The Word Embodied
He welcomes sinners.
The first directed retreat I ever gave was a harrowing experience. An older Jesuit had invited me to he on a team that was to direct thirty monks at a secluded monastery. I first begged off, saying I had never given a retreat before. He replied, “With that excuse you’ll successfully avoid ever giving one.” Then I told him that giving a retreat to holy monks would be like teaching Pavarotti to sing. He didn’t think that was very funny, though it did display a little pride masked as humility. Finally I said I was too young. He said that was balderdash.
As it turned out, I was right, at least on the third count. One of my retreatants, so old I’m sure he’s now in heaven, announced to me on the fifth day of the retreat that he could never open his soul to me, so young and hippie-looking. What’s more, from day one he had been disappointed that he had not been given a more mature religious as director.
What distracted me from my ego’s wounds were the marvels of the spiritual lives of these men (including my reluctant retreatant). And still vital, after almost twenty-five years, is the memory of one monk who spent a whole day wrestling with the parable of the prodigal son.
“I’ve prayed and prayed about this, and I’ve found out who’s really at fault in this story.”
I couldn’t wait to hear.
“The father! He’s the problem. Why didn’t he ever tell the good son he was doing a good job? Why didn’t he put on a lavish banquet for him? Why did he make such a commotion over a ne’er-do-well who squandered half the fortune and now will probably gset another half of what rightly belonged to the first?”
He had a point.
During another retreat, a man with a wife and children once told me, “If you run a family like the father of the prodigal son did, they will walk all over you.”
He had a point too.
I’ll certainly have a few memories to heal in heaven if I find out that some profligate or oppressor was forgiven and even given a higher place than mine. I gag at the thought that Hitler might be there. And what a surprise if Nietzsche, that inveterate atheist, like a lost and recovered sheep, shows up at the banquet. What will I do if the Marquis de Sade, a bad penny if there ever was one, is found up there like a prized lost coin?
The whole thing is disconcerting. So it must have been to those priests and writers, the pharisees and scribes, who murmured when tax collectors and sinners—of all people—were gathering around to hear Jesus. “This man welcomes sinners and eats with them.” Harrumph. Then he regales us with stories of a lost penitent, more celebrated than 99 of us righteous, and a recovered coin more pleasing to the angels than nine coins never lost. As a final insult, Jesus caps off his sermon with the story of that spoiled kid.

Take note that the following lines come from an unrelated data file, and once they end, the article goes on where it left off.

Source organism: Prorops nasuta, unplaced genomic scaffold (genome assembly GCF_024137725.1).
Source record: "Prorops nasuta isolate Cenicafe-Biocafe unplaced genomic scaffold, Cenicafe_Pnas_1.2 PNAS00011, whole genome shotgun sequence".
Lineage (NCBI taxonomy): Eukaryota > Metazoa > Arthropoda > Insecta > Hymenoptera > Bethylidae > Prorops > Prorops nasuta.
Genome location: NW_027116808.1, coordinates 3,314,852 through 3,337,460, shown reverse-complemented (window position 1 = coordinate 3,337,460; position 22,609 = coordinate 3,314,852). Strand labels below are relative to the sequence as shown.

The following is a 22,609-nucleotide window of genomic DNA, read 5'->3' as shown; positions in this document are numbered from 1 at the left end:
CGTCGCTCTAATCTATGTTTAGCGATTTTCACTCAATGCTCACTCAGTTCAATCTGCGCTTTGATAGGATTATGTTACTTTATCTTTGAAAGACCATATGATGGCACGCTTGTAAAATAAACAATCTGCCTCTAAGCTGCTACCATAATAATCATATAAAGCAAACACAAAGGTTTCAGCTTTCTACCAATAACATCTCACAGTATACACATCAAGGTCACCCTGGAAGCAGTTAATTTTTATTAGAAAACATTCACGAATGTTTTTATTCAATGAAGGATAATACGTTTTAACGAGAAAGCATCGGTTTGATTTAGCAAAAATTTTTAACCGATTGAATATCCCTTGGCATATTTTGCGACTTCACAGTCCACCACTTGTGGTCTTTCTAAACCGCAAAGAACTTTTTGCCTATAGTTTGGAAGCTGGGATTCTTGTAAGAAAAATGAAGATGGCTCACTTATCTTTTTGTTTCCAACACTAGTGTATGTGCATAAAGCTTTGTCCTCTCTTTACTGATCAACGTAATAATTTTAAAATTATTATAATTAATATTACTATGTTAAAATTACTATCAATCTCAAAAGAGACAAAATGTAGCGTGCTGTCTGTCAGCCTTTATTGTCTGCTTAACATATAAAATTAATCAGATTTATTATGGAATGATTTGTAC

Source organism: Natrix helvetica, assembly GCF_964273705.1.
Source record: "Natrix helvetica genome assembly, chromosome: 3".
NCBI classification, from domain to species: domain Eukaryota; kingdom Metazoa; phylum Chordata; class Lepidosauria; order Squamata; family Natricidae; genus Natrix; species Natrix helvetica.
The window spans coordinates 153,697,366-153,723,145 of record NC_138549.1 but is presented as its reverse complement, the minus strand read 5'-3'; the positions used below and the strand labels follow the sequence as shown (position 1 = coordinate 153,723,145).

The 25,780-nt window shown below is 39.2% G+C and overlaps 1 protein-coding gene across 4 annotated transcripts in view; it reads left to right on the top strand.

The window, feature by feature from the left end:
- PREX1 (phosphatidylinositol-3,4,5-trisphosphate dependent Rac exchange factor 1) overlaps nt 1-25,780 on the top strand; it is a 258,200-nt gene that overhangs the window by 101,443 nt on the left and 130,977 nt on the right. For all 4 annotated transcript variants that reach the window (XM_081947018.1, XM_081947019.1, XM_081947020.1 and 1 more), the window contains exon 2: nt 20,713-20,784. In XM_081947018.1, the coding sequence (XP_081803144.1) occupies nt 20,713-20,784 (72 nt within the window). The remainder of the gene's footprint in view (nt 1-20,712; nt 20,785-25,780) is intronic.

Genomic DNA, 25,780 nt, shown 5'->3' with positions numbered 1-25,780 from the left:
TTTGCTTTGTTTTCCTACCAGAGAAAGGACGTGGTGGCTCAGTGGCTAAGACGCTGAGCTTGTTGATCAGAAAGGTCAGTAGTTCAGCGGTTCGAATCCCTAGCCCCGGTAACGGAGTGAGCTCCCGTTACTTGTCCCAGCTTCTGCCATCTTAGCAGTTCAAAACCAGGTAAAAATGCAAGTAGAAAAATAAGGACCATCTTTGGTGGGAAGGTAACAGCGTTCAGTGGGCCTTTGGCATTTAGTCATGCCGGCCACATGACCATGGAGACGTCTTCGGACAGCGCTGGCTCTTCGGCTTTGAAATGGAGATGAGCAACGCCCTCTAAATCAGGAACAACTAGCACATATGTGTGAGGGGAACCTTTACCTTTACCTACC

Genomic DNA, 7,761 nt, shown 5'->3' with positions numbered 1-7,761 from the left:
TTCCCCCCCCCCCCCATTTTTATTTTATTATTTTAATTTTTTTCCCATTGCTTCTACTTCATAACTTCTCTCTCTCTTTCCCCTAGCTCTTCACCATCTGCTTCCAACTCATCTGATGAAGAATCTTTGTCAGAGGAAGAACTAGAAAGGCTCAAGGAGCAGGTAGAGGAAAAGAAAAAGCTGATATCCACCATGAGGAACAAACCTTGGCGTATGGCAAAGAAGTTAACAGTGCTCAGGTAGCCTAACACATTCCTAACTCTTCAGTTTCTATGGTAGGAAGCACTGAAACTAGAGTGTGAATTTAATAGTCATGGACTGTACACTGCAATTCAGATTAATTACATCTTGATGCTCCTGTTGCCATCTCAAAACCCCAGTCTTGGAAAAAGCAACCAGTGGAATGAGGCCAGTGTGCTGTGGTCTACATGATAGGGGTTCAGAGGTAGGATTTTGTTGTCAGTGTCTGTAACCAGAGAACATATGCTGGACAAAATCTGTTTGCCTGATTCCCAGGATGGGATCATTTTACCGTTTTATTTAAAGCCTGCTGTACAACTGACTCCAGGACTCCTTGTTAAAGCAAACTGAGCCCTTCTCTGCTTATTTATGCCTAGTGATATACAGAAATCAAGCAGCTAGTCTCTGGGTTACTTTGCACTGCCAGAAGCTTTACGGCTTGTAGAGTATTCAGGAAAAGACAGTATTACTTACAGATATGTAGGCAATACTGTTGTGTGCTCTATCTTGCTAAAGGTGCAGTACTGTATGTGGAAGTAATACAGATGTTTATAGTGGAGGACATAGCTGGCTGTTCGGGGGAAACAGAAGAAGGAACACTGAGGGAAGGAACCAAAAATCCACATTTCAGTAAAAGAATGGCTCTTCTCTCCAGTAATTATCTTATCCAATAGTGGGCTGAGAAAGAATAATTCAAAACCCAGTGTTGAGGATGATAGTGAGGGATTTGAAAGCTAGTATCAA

If one of my siblings returned from a wild and woolly time, I probably would have sulked and stayed away from the party too. I would have made it quite clear that I was not enjoying the music and dance. And I wonder: Would I also refuse to join the joy, even if my father pleaded with me? Would I listen to his words? “My son, you are with me always, and everything I have is yours.”
Would he have to remind me of my own blindness? Of my squandering of life? Of my reluctance to celebrate the good? Of my own sinfulness?
One need not be St. Paul, once a blasphemer, a persecutor, a man filled with arrogance, to thank God for being treated mercifully in this life and hereafter. One need not be as derelict or depraved as Moses’ stiff-necked bunch worshiping a molten calf, to appreciate God’s forgiveness. High in grace or sunk in sin, we all know the kind of favor Jesus granted in overflowing measure. “You can depend on this as worthy of full acceptance: that Christ Jesus came into the world to save sinners.”
Each of us, in little and large ways, ought to be thankful for unmerited love and leave the accounting to God.
There is something good in the worst of us and something bad in the best of us, my own father used to say. He too had a point.
Perhaps that is why repentance is always the start of good news. Perhaps that is why our song of God’s glory so aptly follows the confession of our sins.
Glorying in God’s loving forgiveness calls forth a third son or daughter in us. This would be the one who, after a life of bright fidelity, generous sacrifice, and courage in the face of great odds, comes to the heavenly banquet and sees a spectrum of other children there. Some of them have had a far easier time of it on earth. Others seem surprised at being there themselves. A few (many? all?) really didn’t even deserve to be there. To each God says, “Welcome, dear and precious one; all I have is yours.”
Upon being asked whether the rewards are unfair or whether she would have lived her life differently, this third child says, “No. I would do it all over.”
John Kavanaugh, SJ
Father Kavanaugh was a professor of Philosophy at St. Louis University in St. Louis. He reached many people during his lifetime.
**From Saint Louis University